Education

Dodging the derivatives

Mohan R Lavi | Updated on February 16, 2011 Published on February 16, 2011

ICAI's recent clarification on financial instruments has the effect of postponing applying AS 30, 31 and 32 to most entities apart from the ones that are in the select list to move over to IFRS from April 2011.

The tagline of the book “Traders, Guns and Money” by Satyajit Das is “ knowns and unknowns in the dazzling world of derivatives”. It commences by chronicling the tale of an Indonesian noodle-maker who lost millions trusting an investment bank that sold him a double swap — an exotic financial instrument which the noodle-maker had no clue about.

The wonderland of derivatives consists primarily of traders and investment banks making millions using others' money. Yet, entities consider forward contracts, derivatives, hedges and swaps an investment activity that can, not only act as an insurance against risks but also bring in mega-bucks if all goes well.

International Accounting Standard 39 on Financial Instruments was ridiculed when announced as it directed all derivatives to be marked-to-market. The International Accounting Standards Board (IASB) did not flinch as it touted its policy of financial statements reflecting realistic values annually. It later embarked on a project to simplify IAS 39 in four stages with IFRS-9 that altered recognition criteria but retained most of the measurement criteria.

Following the IASB's footsteps, the Institute of Chartered Accountants of India (ICAI) notified in March 2008 marking to market all derivative transactions or embracing Accounting Standards 30, 31 and 32 on Financial Instruments which were notified in 2007, recommendatory from April 2009 and mandatory from April 2011.

The notification had to be quickly withdrawn as it generated more legal tussles between entities and banks than accounting issues. Akin to the noodle-makers in Indonesia, garment exporters from a garment town were up in arms against their bankers since a reality check of the financial effect of the contracts they had entered into reflected a mass of red ink.

Three years on, ICAI has recently issued another Clarification which has the effect of postponing applying AS 30, 31 and 32 to most entities, apart from the ones that are in the select list to move over to IFRS from April 2011.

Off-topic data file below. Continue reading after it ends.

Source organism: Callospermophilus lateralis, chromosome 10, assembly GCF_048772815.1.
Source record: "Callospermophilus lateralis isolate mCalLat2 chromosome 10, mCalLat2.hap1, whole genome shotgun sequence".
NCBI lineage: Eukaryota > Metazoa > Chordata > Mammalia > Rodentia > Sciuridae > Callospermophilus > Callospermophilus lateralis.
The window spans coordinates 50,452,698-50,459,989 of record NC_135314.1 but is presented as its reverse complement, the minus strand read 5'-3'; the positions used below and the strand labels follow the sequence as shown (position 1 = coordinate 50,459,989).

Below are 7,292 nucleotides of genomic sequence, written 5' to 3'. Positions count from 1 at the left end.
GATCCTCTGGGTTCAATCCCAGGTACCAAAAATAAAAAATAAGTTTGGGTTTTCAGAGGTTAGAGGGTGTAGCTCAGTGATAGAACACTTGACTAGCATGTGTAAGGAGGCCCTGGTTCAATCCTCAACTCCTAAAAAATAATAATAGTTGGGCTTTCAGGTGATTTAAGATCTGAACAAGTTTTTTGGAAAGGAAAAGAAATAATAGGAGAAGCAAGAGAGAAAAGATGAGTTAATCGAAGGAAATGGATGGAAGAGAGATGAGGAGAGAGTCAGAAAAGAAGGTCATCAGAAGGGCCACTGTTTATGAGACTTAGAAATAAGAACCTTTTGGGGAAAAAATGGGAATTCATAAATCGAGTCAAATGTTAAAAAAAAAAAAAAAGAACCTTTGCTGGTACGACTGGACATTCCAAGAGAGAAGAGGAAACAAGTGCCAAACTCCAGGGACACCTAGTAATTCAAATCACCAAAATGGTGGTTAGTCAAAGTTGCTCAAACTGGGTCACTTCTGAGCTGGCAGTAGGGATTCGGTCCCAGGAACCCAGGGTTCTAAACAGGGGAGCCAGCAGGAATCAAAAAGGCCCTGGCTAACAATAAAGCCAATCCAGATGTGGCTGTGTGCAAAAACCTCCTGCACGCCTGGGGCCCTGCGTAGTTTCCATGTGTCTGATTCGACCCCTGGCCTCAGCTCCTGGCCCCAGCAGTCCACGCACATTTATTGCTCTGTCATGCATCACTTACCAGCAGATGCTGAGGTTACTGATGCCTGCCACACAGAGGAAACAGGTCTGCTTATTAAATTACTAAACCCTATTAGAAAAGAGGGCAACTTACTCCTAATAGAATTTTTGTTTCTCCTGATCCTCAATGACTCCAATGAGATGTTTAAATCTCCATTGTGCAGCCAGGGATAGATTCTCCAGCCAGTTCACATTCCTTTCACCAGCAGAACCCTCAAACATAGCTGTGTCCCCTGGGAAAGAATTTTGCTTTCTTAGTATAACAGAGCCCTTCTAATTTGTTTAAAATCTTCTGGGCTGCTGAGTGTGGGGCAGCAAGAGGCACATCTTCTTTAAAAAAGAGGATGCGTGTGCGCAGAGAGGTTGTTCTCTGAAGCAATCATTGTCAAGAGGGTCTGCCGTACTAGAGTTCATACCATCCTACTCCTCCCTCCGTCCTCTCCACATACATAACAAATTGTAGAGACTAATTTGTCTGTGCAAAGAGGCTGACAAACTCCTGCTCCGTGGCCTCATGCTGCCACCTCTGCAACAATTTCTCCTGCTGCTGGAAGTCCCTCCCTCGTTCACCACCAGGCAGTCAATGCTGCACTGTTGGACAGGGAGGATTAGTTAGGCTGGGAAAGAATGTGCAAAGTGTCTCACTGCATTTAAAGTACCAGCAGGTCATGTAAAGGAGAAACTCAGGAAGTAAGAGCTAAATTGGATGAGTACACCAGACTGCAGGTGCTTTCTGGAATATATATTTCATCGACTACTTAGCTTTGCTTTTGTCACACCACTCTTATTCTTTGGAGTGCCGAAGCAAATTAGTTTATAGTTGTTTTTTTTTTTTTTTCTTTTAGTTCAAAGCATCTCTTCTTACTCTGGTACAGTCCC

ICAI Clarification

The clarification issued by the ICAI notes that the financial crisis forced regulators back to the drawing board on standards for financial instruments. It says that the present Indian Accounting Standards 11 on Foreign Exchange Contracts and 13 on Investments would prevail over AS 30 and in instances where specific regulatory requirements on loan impairment, asset classification, accounting for securitisations etc have been laid out, these would prevail over AS 30.

Subject to the above, it encourages entities to prepare financial statements are per the requirements of AS 30 which could be as rare as a scam-free environment.

The Reserve Bank of India is expected to issue IFRS-compliant accounting standards for banks and financial institutions when they move over to IFRS. Entities that are covered in the first set of entities to move over to IFRS are required to follow Ind-AS39 and Ind –AS 107.

Financial Instruments

Financial Instruments are no longer restricted to forward contracts and investments which present accounting standards in India cover. There are significant conceptual differences between the present AS 13 on Investments and AS 30 on Financial Instruments. While the financial instruments issued by banks and financial institutions would follow RBI norms for recognition and measurement, those issued by corporate entities would be left direction-less. A financial instrument traded between a bank and an issuing entity could be valued differently in each other's books. It is normal for large entities to have spun-off subsidiaries for their investment and trading purposes to whom the standard on financial instruments would not apply as they may not meet the criteria specified in the road-map. Nigeria is the latest nation to jump onto the IFRS band-wagon. Unlike India, their road-map covers small and medium enterprises from 2014. We seem to be considering IFRS as a necessary evil for select entities. This has resulted in a slow-and-steady approach to convert to IFRS, but it would appear we have already lost the race.

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Published on February 16, 2011
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